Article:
By: Marilyn L. Davis
“I often get asked the question, ‘If you had to compare your writing to an author who would it be?’ My answer is always the same; the author I compare myself to is me. Every writer has a unique style relevant to only themselves. I am nothing like other authors; some aspects of my writing may have similarities to another, but in the end, each and every one of us is different.” ― Ashley Tia Long
Similar Reflective Perspective-Personal Voice
Ashley Tia Long’s quote epitomizes an individual secure in her voice. Starting her novel at age 8 and finally finishing it when she was a young adult demonstrate the care with which many authors hone their voice.
I think it is a testament to voice as a quality within each writer that her editor did not have her change many of the passages that she originally wrote at age eight.
What she was able to do though, was expanded and better phrase the concepts transforming them into writing as an adult. She is also a reflective author utilizing many of the qualities that I find interesting such as rhetorical questions, alternative solutions and the inclusion of thoughts and feelings prompting the reader to think. Since I have only been writing online for about four years, my writing is undergoing transformations as well.
So, what is becoming a natural way for me to write? Writing is now a reflection of the way I offer guidance and direction to my recovery clients.
When We Understand our Readers, Our Voice Comes Naturally
As a substance abuse counselor, I spent years learning reflective listening. It is different from active listening in that we do not simply paraphrase a client’s statement, but reword it and add to it to convey our understanding and to move the dialogue forward.
I can just as easily substitute client for reader to accomplish my writing goals in a similar manner to my counseling goals.
In the same reflective style that I use in counseling, I am learning to write in a similar voice – I read the words aloud and listen to them asking:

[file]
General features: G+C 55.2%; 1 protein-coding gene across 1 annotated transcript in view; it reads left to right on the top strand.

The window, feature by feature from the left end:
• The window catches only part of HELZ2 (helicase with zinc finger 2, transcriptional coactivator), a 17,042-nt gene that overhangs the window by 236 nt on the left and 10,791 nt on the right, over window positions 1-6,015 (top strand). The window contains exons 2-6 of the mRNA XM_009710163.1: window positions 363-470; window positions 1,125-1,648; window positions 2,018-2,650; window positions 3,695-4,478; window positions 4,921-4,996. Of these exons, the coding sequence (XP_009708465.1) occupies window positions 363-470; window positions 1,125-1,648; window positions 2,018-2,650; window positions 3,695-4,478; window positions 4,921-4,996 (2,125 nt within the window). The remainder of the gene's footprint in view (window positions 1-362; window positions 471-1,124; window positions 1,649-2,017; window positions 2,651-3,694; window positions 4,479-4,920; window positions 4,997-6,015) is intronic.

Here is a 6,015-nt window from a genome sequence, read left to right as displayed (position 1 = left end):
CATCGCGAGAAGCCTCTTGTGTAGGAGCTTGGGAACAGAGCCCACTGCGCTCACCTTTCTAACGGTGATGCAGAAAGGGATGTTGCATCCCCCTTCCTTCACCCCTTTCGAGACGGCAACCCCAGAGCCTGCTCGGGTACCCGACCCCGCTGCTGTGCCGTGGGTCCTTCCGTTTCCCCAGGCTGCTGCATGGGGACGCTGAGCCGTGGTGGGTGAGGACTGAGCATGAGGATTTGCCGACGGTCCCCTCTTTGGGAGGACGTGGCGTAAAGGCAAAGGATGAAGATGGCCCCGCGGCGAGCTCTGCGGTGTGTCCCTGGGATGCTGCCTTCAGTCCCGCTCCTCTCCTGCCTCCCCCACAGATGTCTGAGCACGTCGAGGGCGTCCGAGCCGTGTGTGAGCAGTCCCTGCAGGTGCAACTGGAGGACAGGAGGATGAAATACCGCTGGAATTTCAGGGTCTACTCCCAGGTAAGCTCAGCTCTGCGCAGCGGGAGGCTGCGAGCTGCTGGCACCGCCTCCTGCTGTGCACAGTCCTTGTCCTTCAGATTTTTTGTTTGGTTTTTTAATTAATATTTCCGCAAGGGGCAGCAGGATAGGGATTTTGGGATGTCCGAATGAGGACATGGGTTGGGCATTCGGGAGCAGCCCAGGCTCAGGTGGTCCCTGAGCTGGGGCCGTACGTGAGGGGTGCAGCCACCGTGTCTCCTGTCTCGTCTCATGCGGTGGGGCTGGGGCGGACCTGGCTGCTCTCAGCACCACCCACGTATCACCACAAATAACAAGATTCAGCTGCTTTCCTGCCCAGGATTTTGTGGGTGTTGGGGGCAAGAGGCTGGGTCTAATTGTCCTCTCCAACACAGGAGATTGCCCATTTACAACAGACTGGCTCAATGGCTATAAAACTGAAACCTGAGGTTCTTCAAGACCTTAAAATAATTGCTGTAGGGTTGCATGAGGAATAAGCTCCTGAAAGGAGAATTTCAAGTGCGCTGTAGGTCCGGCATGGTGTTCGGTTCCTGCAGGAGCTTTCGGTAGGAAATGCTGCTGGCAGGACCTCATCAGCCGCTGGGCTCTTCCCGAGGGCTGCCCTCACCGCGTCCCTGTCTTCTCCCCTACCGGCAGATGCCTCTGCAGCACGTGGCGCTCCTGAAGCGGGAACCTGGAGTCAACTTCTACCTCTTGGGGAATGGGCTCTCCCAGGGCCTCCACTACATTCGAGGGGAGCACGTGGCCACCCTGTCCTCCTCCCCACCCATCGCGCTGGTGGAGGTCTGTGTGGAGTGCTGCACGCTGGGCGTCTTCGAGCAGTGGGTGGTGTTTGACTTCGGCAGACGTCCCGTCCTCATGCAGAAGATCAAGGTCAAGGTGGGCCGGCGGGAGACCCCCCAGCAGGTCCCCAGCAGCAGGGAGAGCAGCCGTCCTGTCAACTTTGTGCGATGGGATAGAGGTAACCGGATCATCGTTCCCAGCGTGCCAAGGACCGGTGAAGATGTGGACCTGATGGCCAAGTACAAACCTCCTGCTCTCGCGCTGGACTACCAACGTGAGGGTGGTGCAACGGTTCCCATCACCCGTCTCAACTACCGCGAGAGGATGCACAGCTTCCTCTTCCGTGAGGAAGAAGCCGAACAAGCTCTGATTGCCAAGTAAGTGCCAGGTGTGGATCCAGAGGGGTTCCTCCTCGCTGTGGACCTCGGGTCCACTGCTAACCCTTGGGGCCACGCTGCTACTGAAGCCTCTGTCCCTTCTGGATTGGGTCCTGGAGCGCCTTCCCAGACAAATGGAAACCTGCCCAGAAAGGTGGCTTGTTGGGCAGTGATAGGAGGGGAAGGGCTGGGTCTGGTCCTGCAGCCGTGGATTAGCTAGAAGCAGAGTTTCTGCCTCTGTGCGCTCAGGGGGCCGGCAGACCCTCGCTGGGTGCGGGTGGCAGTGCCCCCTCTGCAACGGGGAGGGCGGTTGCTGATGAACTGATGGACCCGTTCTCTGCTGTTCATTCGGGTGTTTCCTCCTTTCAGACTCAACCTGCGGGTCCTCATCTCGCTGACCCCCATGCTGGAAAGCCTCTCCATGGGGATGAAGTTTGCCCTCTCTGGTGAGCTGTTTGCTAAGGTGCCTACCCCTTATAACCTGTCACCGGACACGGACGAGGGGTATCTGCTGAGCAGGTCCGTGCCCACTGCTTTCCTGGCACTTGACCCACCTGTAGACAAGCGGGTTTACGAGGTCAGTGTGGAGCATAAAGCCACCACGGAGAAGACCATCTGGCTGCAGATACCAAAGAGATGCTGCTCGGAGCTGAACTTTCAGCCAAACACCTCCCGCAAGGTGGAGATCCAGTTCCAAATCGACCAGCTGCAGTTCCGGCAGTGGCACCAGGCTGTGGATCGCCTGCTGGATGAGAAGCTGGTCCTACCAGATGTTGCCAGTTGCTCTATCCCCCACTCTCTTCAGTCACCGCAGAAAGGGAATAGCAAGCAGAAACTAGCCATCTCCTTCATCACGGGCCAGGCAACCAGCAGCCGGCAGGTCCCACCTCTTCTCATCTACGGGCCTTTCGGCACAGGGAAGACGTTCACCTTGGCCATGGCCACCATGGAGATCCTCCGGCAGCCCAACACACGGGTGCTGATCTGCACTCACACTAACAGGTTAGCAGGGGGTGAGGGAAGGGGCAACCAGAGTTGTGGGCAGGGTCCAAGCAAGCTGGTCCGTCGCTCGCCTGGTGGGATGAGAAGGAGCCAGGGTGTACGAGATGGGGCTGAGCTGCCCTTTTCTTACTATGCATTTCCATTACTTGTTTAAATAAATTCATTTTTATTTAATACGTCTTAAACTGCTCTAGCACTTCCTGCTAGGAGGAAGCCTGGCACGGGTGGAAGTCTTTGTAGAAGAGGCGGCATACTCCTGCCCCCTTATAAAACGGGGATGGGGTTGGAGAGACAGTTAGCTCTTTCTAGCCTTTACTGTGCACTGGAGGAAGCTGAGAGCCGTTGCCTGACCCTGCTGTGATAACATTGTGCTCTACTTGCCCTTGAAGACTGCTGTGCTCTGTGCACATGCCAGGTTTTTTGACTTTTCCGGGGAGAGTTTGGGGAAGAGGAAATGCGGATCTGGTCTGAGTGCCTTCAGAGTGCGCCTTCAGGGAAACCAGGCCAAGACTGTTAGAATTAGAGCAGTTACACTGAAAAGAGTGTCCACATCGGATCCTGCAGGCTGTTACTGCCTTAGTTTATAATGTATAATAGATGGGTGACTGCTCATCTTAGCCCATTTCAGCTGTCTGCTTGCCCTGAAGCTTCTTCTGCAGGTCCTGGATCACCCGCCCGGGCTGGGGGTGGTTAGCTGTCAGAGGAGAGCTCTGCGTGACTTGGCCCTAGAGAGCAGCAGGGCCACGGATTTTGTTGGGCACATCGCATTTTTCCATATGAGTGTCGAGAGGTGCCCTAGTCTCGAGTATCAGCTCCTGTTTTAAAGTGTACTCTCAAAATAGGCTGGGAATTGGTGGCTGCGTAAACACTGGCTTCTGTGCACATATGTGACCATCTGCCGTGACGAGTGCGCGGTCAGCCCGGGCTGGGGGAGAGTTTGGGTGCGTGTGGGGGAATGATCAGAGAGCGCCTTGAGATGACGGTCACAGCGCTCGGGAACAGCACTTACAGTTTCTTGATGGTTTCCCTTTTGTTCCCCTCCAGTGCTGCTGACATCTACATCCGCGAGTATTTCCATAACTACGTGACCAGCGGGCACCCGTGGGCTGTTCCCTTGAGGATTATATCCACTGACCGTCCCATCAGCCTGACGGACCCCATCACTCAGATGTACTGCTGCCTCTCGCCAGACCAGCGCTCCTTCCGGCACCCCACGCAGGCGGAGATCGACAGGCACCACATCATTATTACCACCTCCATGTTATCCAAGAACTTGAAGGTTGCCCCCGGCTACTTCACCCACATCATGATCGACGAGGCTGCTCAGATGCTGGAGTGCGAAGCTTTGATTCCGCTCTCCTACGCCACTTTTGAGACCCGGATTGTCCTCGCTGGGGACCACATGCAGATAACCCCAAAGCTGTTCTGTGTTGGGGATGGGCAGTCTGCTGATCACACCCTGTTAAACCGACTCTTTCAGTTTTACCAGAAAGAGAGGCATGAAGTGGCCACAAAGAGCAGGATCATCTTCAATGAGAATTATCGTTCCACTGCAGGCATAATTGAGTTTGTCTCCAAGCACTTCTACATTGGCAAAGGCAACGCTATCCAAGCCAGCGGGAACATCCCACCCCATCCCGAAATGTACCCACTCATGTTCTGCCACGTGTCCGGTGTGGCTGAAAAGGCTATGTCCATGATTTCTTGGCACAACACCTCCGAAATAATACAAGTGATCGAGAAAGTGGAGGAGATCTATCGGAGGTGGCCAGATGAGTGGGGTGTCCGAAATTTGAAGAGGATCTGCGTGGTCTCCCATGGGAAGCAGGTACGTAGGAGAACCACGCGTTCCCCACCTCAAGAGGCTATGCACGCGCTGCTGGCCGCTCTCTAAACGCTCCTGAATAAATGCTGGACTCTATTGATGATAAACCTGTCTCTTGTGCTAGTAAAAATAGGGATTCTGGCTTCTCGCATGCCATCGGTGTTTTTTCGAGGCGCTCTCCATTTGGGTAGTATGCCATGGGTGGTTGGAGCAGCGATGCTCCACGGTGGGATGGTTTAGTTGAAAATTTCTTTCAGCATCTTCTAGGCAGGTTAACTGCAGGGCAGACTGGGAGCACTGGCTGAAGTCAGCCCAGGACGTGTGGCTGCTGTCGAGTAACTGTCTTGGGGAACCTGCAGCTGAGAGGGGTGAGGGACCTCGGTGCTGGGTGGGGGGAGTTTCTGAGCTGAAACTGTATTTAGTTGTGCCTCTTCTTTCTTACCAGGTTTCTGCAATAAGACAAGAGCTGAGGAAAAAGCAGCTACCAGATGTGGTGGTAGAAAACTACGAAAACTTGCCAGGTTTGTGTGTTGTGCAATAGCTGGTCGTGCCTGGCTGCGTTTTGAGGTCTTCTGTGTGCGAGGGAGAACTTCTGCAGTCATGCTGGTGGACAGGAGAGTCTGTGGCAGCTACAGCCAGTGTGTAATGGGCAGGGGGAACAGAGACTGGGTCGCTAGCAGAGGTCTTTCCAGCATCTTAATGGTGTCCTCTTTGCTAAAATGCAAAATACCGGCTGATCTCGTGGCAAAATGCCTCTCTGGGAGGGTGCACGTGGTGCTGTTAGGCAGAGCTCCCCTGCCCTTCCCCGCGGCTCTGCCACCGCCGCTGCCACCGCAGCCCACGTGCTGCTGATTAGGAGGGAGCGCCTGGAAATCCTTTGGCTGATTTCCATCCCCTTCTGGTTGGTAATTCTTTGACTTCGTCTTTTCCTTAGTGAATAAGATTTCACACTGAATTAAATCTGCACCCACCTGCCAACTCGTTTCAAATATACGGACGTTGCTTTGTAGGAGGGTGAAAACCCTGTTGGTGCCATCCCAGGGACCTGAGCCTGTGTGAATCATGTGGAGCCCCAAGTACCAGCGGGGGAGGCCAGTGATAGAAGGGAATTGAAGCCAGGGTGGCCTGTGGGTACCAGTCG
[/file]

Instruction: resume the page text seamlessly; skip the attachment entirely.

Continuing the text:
- Are there subtle and unstated thoughts and emotions under the information?
- Are those thoughts or emotions important to the piece?
- Will the readers understand the choice of language?
- Do I need to elaborate and add links for the concept?
- Are there nuances in the choice of words that might need clarification?
Why I Chose Reflective Writing: The Four R’s
Reflective writing allows me to merge Reporting, Relating, Reasoning and Reconstructing into a generous article. Reflective writing allows me to use my voice in my articles whether it is about addiction, organization, personal loss or writing. When I incorporate the four R’s to create a piece, I have the freedom to write more than just the facts.
I write much like I have conversations with people. Reflective writing creates a dialogue with readers and they can read the thoughts, emotions and opinions through our distinctive voice; the language, tone, movement through the piece, and phrasing.
So, how do you find your voice and incorporate it into your writing? Think about how you talk with people – what is your conversational style?
My conversations tend to be reflective – I ask questions to gain insight into the person or the topic of conversation. Therefore, questions often show up in my writing. I use them to:
- Develop dialogue and a relationship with my reader
- Create an opportunity for me to learn when readers answer my questions
- Elicit responses in comments, feedback or email
- Prompt my readers to think of an authentic answer for them
- Write a rhetorical question for an alternative perspective
Target Readers with Your Voice
What voice is appropriate for your readers? On my other blog, From Addict 2 Advocate, I’m educating people about addiction and recovery. I recently celebrated 28 years in recovery and ran a women’s recovery home for more than 20 years. Yes, I know something about recovery, however, I have to be careful that I’m not writing slang-laden blogs. Written in this voice, it might just reinforce the badass, hood, druggie culture that some readers fear and loathe.
However, I may use those terms when conducting a group if those participating in the group would relate better to that jargon.
Knowing our audiences – whether reader or group participant is critical.
Remember that our well-defined, recognizable voice is an integral part of the reason that people read our articles as opposed to someone else writing about the same subject. This identifiable choice of language, phrasing and tone mean that someone will probably start saying:
“I know that writing.”
“I like that writing style.”
“I feel a connection to that writing.”
“I will read that writer again.”
Those types of comments mean that your readers do not compare you to someone else, and in the world of words, that is often a good thing.
Take 20 minutes and write down your target readers. Then break your readers up by the categories in which you write. Once you have your target readers by categories, reflect on the language, phrasing, tone and movement that are likely to attract readers and yet be authentic for you.
For myself, I will continue writing in a reflective way and honing my voice; this makes sense to me as a person and as a writer.
My personal combination of language, phrasing, tone and mood make it my work. I hope someday that someone reads one of my articles and says, “Marilyn, I knew you wrote that, it is you.”